The video is really too orange looking, so select the "Whites" controller on the color wheel and start moving it in the opposite direction between "Blue" and "Cyan".
As the color adjustments are made, the Fleshscope changes dynamically. You should start seeing a clump of green forming around the face. This clump of green represent the flesh tones.
Keep moving the controller until only the green clump is around the face and has disappeared from the wall. The optimal setting for this video should be between cyan and blue, as seen below.
Continue adjusting the controller until the clump is near the center of the screen on the 0% line.
Drag the controller around the circle until the clump that represents the skin tones are as near the center as possible. Now, disable the Veescope Signals filter and take a look at the color corrected video.
It will probably still look a bit too orange, but it has improved dramatically. You may want to go back and make further adjustments to the video to make it brighter or bring the flesh tones closer to the Fleshline by adjusting the "Mids". However, you can see just how easy it color correct some really bad video. Here's a look at the before and after side by side.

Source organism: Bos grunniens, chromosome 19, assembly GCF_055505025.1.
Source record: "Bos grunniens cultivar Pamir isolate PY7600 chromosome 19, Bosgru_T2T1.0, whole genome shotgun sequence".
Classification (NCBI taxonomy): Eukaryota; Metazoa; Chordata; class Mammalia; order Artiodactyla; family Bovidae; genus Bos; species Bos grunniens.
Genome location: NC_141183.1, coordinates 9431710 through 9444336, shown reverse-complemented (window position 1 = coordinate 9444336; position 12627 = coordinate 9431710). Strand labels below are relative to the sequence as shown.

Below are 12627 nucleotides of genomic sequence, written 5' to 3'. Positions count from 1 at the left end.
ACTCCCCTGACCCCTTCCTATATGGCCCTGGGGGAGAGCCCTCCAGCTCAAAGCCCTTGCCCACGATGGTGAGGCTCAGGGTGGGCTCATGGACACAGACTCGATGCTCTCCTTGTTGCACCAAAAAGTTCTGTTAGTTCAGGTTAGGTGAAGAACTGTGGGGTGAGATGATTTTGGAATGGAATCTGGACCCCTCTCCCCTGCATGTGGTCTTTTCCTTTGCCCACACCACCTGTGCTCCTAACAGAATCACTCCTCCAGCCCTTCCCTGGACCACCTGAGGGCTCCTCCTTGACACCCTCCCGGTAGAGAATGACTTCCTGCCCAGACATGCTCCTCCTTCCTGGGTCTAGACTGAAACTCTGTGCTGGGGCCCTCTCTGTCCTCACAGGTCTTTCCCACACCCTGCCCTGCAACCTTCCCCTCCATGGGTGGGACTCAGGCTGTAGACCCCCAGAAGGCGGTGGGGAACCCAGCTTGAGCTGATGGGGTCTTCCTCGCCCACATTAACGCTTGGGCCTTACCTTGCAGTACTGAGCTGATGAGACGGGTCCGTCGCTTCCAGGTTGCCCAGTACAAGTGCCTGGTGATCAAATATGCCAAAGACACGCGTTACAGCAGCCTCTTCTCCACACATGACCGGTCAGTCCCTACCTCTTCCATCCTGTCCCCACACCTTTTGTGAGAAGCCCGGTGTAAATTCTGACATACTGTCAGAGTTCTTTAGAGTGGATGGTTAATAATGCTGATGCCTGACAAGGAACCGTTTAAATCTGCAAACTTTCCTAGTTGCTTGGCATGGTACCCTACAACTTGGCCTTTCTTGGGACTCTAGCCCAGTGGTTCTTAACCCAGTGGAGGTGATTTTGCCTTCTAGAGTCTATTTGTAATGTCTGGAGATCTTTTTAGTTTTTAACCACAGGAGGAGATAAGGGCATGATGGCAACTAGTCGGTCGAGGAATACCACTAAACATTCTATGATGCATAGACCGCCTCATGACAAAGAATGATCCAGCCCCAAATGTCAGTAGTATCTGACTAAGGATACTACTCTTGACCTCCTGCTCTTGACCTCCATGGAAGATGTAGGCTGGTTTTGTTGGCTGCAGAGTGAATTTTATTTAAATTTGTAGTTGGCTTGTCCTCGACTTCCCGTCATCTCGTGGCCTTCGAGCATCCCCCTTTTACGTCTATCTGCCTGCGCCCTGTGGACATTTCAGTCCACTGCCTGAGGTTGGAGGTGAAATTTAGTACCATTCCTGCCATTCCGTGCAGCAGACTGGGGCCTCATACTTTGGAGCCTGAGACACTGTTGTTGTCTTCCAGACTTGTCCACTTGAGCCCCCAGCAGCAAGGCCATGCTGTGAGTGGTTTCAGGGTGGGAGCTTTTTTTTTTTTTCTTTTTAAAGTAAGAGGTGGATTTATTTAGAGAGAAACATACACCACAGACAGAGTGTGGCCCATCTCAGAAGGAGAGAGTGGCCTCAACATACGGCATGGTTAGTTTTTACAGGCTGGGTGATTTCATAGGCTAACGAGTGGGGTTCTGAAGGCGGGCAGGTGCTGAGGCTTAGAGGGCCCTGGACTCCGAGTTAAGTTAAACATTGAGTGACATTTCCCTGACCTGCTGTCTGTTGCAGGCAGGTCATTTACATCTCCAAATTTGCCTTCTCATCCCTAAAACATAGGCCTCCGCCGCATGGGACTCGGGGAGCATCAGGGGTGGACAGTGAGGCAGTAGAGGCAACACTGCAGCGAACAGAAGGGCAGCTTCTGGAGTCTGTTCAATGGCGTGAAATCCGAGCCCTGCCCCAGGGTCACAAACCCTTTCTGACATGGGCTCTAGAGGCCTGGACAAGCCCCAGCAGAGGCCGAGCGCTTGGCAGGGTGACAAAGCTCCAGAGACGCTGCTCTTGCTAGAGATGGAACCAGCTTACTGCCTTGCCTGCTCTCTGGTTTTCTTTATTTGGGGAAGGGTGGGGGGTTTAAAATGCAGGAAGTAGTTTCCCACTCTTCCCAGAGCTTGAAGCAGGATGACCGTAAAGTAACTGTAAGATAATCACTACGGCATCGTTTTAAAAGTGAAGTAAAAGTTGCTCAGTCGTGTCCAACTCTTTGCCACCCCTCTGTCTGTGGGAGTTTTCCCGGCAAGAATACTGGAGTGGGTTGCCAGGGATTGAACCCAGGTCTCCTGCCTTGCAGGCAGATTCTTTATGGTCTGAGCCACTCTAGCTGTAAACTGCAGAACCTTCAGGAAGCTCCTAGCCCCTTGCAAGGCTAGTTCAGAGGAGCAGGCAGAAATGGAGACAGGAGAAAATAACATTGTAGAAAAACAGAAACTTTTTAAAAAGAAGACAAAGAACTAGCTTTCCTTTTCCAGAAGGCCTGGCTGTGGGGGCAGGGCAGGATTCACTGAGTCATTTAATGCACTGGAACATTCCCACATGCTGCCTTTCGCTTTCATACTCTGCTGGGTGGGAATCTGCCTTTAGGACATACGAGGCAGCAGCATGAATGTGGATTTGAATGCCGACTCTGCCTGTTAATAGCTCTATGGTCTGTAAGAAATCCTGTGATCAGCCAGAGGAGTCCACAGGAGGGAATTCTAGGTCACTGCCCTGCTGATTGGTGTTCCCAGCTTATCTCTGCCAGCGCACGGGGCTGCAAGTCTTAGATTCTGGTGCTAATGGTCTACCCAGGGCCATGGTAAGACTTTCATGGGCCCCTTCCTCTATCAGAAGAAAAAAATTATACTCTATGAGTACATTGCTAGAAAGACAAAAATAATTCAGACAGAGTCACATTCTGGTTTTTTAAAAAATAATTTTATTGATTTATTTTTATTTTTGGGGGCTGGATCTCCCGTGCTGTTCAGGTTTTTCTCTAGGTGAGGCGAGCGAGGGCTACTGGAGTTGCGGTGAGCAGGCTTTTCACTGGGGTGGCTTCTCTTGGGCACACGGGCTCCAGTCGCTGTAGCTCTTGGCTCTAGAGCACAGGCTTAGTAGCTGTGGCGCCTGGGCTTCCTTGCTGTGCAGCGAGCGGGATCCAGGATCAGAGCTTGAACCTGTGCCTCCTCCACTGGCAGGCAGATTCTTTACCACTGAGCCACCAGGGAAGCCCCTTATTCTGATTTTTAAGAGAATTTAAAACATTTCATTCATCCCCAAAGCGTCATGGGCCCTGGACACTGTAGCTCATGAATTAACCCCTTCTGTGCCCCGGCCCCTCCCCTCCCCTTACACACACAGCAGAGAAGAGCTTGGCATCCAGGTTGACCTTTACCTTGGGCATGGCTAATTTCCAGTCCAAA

Color correcting video is a lot easier when you have the right tools. The Fleshscope really does make it easier to color correct video. You can download a demo version via the website . Hopefully, it will make your next color correction job much easier
copyright©Brad Wright 2008.
Brad Wright is the creator of DVDxDV, HDVxDV, Veescope Live, Veescope Key, Veescope Signals and Veescope Hub. He worked as a software engineer during the technology boom period of the 90s for various companies watching other people get rich. Being unemployed during the technology implosion of 2001 inspired him to start his own company, DVDxDV. He now sells his products to major television and film studios world wide.
This article first appeared on lafcpug and is reprinted here with permission.